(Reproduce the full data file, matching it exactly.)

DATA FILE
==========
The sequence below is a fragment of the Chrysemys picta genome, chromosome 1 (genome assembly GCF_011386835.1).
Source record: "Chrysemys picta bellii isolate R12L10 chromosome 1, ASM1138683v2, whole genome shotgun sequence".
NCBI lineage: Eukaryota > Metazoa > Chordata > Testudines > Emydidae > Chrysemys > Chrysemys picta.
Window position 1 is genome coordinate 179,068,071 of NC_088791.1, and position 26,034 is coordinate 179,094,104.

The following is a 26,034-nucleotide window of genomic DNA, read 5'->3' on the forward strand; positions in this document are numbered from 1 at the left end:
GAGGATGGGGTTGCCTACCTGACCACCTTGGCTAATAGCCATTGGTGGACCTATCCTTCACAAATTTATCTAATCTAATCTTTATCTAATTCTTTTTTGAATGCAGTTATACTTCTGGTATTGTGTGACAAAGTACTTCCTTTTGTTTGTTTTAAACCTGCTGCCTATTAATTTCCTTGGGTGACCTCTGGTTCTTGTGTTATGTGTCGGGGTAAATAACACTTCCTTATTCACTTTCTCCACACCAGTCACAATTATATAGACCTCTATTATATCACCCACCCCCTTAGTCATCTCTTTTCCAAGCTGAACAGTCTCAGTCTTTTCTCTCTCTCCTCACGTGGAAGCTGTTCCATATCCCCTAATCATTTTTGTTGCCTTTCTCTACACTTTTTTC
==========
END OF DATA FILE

The sequence below is a fragment of the Chrysemys picta genome, chromosome 1 (genome assembly GCF_011386835.1).
Source record: "Chrysemys picta bellii isolate R12L10 chromosome 1, ASM1138683v2, whole genome shotgun sequence".
NCBI lineage: Eukaryota > Metazoa > Chordata > Testudines > Emydidae > Chrysemys > Chrysemys picta.
Window position 1 is genome coordinate 179,068,071 of NC_088791.1, and position 26,034 is coordinate 179,094,104.

The following is a 26,034-nucleotide window of genomic DNA, read 5'->3' on the forward strand; positions in this document are numbered from 1 at the left end:
GAGGATGGGGTTGCCTACCTGACCACCTTGGCTAATAGCCATTGGTGGACCTATCCTTCACAAATTTATCTAATCTAATCTTTATCTAATTCTTTTTTGAATGCAGTTATACTTCTGGTATTGTGTGACAAAGTACTTCCTTTTGTTTGTTTTAAACCTGCTGCCTATTAATTTCCTTGGGTGACCTCTGGTTCTTGTGTTATGTGTCGGGGTAAATAACACTTCCTTATTCACTTTCTCCACACCAGTCACAATTATATAGACCTCTATTATATCACCCACCCCCTTAGTCATCTCTTTTCCAAGCTGAACAGTCTCAGTCTTTTCTCTCTCTCCTCACGTGGAAGCTGTTCCATATCCCCTAATCATTTTTGTTGCCTTTCTCTACACTTTTTTC